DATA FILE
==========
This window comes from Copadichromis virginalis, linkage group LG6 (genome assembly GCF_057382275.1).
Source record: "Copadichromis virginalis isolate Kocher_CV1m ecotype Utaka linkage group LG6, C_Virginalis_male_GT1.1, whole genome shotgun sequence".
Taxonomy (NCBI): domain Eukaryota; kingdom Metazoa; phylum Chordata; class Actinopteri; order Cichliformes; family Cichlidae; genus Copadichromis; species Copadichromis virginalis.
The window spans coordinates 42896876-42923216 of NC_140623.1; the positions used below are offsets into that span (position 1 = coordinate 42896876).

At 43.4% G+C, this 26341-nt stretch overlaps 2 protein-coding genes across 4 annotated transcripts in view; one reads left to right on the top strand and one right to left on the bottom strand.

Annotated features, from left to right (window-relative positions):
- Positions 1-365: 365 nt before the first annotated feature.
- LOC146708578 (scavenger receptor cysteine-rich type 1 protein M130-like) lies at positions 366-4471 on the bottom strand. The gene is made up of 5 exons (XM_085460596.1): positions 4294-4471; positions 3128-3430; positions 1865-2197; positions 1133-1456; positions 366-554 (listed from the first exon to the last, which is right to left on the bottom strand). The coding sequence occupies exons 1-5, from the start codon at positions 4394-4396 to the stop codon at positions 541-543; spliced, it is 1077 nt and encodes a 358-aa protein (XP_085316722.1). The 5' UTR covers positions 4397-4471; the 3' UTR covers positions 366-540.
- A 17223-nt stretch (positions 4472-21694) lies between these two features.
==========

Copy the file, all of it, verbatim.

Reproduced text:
This window comes from Copadichromis virginalis, linkage group LG6 (genome assembly GCF_057382275.1).
Source record: "Copadichromis virginalis isolate Kocher_CV1m ecotype Utaka linkage group LG6, C_Virginalis_male_GT1.1, whole genome shotgun sequence".
Taxonomy (NCBI): domain Eukaryota; kingdom Metazoa; phylum Chordata; class Actinopteri; order Cichliformes; family Cichlidae; genus Copadichromis; species Copadichromis virginalis.
The window spans coordinates 42896876-42923216 of NC_140623.1; the positions used below are offsets into that span (position 1 = coordinate 42896876).

At 43.4% G+C, this 26341-nt stretch overlaps 2 protein-coding genes across 4 annotated transcripts in view; one reads left to right on the top strand and one right to left on the bottom strand.

Annotated features, from left to right (window-relative positions):
- Positions 1-365: 365 nt before the first annotated feature.
- LOC146708578 (scavenger receptor cysteine-rich type 1 protein M130-like) lies at positions 366-4471 on the bottom strand. The gene is made up of 5 exons (XM_085460596.1): positions 4294-4471; positions 3128-3430; positions 1865-2197; positions 1133-1456; positions 366-554 (listed from the first exon to the last, which is right to left on the bottom strand). The coding sequence occupies exons 1-5, from the start codon at positions 4394-4396 to the stop codon at positions 541-543; spliced, it is 1077 nt and encodes a 358-aa protein (XP_085316722.1). The 5' UTR covers positions 4397-4471; the 3' UTR covers positions 366-540.
- A 17223-nt stretch (positions 4472-21694) lies between these two features.